Newspaper article The Evening Standard (London, England)

Two Men Who Brought a Thaw to the Cold War

Newspaper article The Evening Standard (London, England)

Two Men Who Brought a Thaw to the Cold War

Article excerpt

Byline: A Londoner's Diary Evgeny Lebedev

AS IF England wasn't cold enough last week, I headed off to Iceland to interview the excellent mayor of Reykjavik. Surprisingly, the temperature in the land of the Vikings wasn't far off that in London, and Reykjavik itself was a jolly place for a break -- it's not every day you get to tuck in to smoked puffin back in London.

We filmed the mayor, Jon Gnarr, in a building so steeped in Soviet history it made the hairs prickle on the back of my neck. Although Gnarr joked that it was a 19th-century Ikea house, the three-storey Swedish style mansion was, in fact, the former French consulate where Ronald Reagan and Mikhail Gorbachev held the famous 1986 summit that laid the groundwork for nuclear nonproliferation.

The meeting room had been left pretty much untouched as it was back then. You could still feel the sense of power in there. Full nuclear disarmament -- Gorbachev's dream -- was not quite achieved due, I was told, to Reagan's dementia.

Cartoon network I phoned Mikhail to tell him where I was, and it cheered him up immensely -- "That place holds a particularly good place in my heart," he enthused. It felt great to make him so happy -- the last time I'd seen him was when I interviewed him for this month's US Vogue (shameless plug, I know), and the burden of being in and out of hospital had been weighing on his spirits.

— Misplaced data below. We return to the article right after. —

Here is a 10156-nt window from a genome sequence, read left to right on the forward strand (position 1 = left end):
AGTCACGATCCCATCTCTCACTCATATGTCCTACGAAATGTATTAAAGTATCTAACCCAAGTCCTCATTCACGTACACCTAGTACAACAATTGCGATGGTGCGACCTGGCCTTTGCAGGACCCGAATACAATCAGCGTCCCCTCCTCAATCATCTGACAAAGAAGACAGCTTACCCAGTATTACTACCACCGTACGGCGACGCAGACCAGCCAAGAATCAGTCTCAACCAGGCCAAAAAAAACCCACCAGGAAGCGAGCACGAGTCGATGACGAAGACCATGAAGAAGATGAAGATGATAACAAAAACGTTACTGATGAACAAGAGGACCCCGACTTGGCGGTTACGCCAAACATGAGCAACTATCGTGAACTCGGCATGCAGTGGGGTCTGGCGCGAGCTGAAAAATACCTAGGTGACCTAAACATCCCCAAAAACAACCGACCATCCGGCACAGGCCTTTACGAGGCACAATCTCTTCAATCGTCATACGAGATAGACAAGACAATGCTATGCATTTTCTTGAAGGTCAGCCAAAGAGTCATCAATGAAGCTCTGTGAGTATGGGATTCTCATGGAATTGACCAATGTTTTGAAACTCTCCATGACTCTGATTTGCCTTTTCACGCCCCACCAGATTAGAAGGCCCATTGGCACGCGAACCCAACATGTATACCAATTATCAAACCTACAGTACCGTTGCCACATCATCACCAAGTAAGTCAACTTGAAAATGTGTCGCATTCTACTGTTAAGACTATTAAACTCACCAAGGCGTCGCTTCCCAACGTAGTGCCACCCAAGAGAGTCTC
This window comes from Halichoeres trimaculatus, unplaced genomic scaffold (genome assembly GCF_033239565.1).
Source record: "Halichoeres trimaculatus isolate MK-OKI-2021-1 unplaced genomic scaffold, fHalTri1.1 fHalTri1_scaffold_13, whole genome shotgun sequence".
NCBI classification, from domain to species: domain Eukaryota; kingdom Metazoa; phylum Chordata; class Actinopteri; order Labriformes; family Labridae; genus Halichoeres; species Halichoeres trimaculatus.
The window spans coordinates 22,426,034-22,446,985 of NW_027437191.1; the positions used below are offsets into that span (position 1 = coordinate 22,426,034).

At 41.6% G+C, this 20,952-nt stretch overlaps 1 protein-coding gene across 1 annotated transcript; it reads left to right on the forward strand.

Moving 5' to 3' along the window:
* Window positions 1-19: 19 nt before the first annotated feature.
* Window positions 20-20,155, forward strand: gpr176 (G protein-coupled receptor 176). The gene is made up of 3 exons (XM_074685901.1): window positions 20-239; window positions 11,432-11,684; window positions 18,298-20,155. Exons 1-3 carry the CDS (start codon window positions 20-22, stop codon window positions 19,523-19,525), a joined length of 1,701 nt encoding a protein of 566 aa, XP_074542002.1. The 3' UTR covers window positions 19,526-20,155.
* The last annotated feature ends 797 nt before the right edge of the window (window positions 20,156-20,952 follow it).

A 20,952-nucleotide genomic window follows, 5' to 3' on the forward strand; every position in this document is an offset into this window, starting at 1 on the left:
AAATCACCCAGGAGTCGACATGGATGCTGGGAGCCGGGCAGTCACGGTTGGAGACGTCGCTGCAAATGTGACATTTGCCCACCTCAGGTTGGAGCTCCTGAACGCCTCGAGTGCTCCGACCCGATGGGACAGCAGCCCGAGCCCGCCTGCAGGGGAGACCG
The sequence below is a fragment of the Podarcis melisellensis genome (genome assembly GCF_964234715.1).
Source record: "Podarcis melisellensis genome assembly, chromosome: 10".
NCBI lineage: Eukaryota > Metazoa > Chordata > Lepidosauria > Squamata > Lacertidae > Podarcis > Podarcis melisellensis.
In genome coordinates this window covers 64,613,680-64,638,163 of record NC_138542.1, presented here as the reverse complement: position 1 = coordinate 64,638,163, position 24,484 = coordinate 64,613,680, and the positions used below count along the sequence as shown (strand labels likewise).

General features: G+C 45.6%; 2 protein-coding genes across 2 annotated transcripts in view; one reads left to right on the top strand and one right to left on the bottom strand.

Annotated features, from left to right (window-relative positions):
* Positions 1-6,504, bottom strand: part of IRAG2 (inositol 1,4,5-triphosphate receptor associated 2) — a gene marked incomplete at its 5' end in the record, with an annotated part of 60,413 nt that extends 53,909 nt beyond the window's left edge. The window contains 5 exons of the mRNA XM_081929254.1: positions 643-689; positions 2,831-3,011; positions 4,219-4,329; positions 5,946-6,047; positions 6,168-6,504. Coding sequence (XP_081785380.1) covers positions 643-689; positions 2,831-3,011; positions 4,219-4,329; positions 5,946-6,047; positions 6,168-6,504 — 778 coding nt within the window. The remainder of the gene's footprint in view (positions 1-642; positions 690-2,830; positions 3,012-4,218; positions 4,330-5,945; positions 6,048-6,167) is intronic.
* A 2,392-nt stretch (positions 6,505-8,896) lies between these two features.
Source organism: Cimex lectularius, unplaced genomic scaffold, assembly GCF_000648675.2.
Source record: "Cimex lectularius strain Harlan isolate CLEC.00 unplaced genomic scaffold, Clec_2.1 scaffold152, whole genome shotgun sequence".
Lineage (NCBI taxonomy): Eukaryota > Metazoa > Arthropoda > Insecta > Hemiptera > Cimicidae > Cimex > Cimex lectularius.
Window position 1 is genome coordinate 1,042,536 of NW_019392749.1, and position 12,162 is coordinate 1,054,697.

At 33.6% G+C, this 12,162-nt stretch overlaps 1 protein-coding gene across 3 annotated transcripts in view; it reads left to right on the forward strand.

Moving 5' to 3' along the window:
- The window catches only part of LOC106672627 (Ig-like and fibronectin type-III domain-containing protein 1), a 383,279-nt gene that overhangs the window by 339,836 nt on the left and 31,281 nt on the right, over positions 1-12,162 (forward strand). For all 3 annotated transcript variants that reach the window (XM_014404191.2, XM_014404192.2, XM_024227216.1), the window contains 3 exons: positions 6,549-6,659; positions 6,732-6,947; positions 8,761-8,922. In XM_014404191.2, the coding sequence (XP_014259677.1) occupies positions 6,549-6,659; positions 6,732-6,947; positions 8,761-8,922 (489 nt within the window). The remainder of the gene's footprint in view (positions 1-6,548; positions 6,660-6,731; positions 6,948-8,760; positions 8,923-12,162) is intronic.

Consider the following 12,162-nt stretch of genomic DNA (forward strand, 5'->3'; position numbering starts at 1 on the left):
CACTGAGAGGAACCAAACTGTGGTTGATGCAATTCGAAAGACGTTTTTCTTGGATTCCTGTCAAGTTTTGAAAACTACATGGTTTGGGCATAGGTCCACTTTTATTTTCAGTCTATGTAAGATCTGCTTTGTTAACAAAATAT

As ever with historic places, the stories they tell of the ordinary people can be just as profound as those of the great men. In this case, it was the basement room, where Reagan's and Gorbachev's security men sat together watching Tom & Jerry cartoons while their bosses laid out the path towards world peace a floor above. I can imagine the Russian guards lapping up those American cartoons like I did when I first saw one: we had nothing like it in Soviet days, apart from the Nu Pogodi! show, which starred a chainsmoking wolf trying to catch a rabbit (inset above). It was pretty funny, actually -- you can still check it out on YouTube.

May the force be with him The Icelanders are an unusual and fascinating people. Their country is so remote, their number so small -- little more than 300,000. They are resilient to the climate, proud of their tough Viking heritage. Little wonder, then, that they should elect such a remarkable politician as Gnarr. I say politician, but he really isn't a politician at all, in our sense of the word. Gnarr was always a rebel, and still is. He left school at 16, became a punk rocker, then got into TV and radio. He used to do stunt phone calls on his radio station. After the Iraq war when the hunt was on for Saddam, he phoned the White House and the CIA on his show 20 times claiming to have seen him walking around Reykjavik. America didn't see the funny side: pretty soon he got a call telling him to desist or face the "consequences". …

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